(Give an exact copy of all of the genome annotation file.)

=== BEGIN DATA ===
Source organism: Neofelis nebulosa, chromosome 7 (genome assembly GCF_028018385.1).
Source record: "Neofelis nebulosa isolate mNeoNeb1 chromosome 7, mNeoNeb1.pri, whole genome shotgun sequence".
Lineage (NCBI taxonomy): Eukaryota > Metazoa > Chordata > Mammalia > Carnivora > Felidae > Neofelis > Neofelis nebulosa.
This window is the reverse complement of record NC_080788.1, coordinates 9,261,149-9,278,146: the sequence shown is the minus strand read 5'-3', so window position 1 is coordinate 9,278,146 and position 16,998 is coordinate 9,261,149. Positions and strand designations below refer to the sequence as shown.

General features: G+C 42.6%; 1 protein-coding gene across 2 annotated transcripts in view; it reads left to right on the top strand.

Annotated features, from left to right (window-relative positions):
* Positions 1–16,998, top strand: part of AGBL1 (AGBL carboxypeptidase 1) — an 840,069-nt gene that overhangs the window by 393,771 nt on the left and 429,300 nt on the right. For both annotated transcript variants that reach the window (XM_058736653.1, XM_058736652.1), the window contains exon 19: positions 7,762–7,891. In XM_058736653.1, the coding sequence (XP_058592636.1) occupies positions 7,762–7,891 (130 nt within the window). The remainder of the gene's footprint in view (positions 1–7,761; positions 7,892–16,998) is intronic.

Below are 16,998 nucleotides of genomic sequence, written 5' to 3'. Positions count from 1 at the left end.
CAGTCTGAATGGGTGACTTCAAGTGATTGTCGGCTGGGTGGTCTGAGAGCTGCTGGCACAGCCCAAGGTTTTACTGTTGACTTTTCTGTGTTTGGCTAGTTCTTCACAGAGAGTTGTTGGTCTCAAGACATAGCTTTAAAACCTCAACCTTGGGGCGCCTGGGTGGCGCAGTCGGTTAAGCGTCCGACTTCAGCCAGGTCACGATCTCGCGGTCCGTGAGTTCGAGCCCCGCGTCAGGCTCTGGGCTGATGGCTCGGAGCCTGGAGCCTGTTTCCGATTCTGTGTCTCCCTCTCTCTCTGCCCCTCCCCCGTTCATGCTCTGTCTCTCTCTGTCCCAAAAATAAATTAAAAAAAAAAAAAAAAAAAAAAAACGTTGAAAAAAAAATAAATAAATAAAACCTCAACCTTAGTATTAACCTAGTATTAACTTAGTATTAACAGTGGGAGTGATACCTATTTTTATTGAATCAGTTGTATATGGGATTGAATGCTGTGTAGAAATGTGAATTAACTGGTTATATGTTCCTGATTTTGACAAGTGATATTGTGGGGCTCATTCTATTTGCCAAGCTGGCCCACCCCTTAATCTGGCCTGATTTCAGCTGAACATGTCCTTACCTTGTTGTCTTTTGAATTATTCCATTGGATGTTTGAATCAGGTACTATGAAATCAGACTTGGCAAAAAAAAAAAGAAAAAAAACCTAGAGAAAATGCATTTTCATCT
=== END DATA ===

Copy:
Source organism: Neofelis nebulosa, chromosome 7 (genome assembly GCF_028018385.1).
Source record: "Neofelis nebulosa isolate mNeoNeb1 chromosome 7, mNeoNeb1.pri, whole genome shotgun sequence".
Lineage (NCBI taxonomy): Eukaryota > Metazoa > Chordata > Mammalia > Carnivora > Felidae > Neofelis > Neofelis nebulosa.
This window is the reverse complement of record NC_080788.1, coordinates 9,261,149-9,278,146: the sequence shown is the minus strand read 5'-3', so window position 1 is coordinate 9,278,146 and position 16,998 is coordinate 9,261,149. Positions and strand designations below refer to the sequence as shown.

General features: G+C 42.6%; 1 protein-coding gene across 2 annotated transcripts in view; it reads left to right on the top strand.

Annotated features, from left to right (window-relative positions):
* Positions 1–16,998, top strand: part of AGBL1 (AGBL carboxypeptidase 1) — an 840,069-nt gene that overhangs the window by 393,771 nt on the left and 429,300 nt on the right. For both annotated transcript variants that reach the window (XM_058736653.1, XM_058736652.1), the window contains exon 19: positions 7,762–7,891. In XM_058736653.1, the coding sequence (XP_058592636.1) occupies positions 7,762–7,891 (130 nt within the window). The remainder of the gene's footprint in view (positions 1–7,761; positions 7,892–16,998) is intronic.

Below are 16,998 nucleotides of genomic sequence, written 5' to 3'. Positions count from 1 at the left end.
CAGTCTGAATGGGTGACTTCAAGTGATTGTCGGCTGGGTGGTCTGAGAGCTGCTGGCACAGCCCAAGGTTTTACTGTTGACTTTTCTGTGTTTGGCTAGTTCTTCACAGAGAGTTGTTGGTCTCAAGACATAGCTTTAAAACCTCAACCTTGGGGCGCCTGGGTGGCGCAGTCGGTTAAGCGTCCGACTTCAGCCAGGTCACGATCTCGCGGTCCGTGAGTTCGAGCCCCGCGTCAGGCTCTGGGCTGATGGCTCGGAGCCTGGAGCCTGTTTCCGATTCTGTGTCTCCCTCTCTCTCTGCCCCTCCCCCGTTCATGCTCTGTCTCTCTCTGTCCCAAAAATAAATTAAAAAAAAAAAAAAAAAAAAAAAACGTTGAAAAAAAAATAAATAAATAAAACCTCAACCTTAGTATTAACCTAGTATTAACTTAGTATTAACAGTGGGAGTGATACCTATTTTTATTGAATCAGTTGTATATGGGATTGAATGCTGTGTAGAAATGTGAATTAACTGGTTATATGTTCCTGATTTTGACAAGTGATATTGTGGGGCTCATTCTATTTGCCAAGCTGGCCCACCCCTTAATCTGGCCTGATTTCAGCTGAACATGTCCTTACCTTGTTGTCTTTTGAATTATTCCATTGGATGTTTGAATCAGGTACTATGAAATCAGACTTGGCAAAAAAAAAAAGAAAAAAAACCTAGAGAAAATGCATTTTCATCT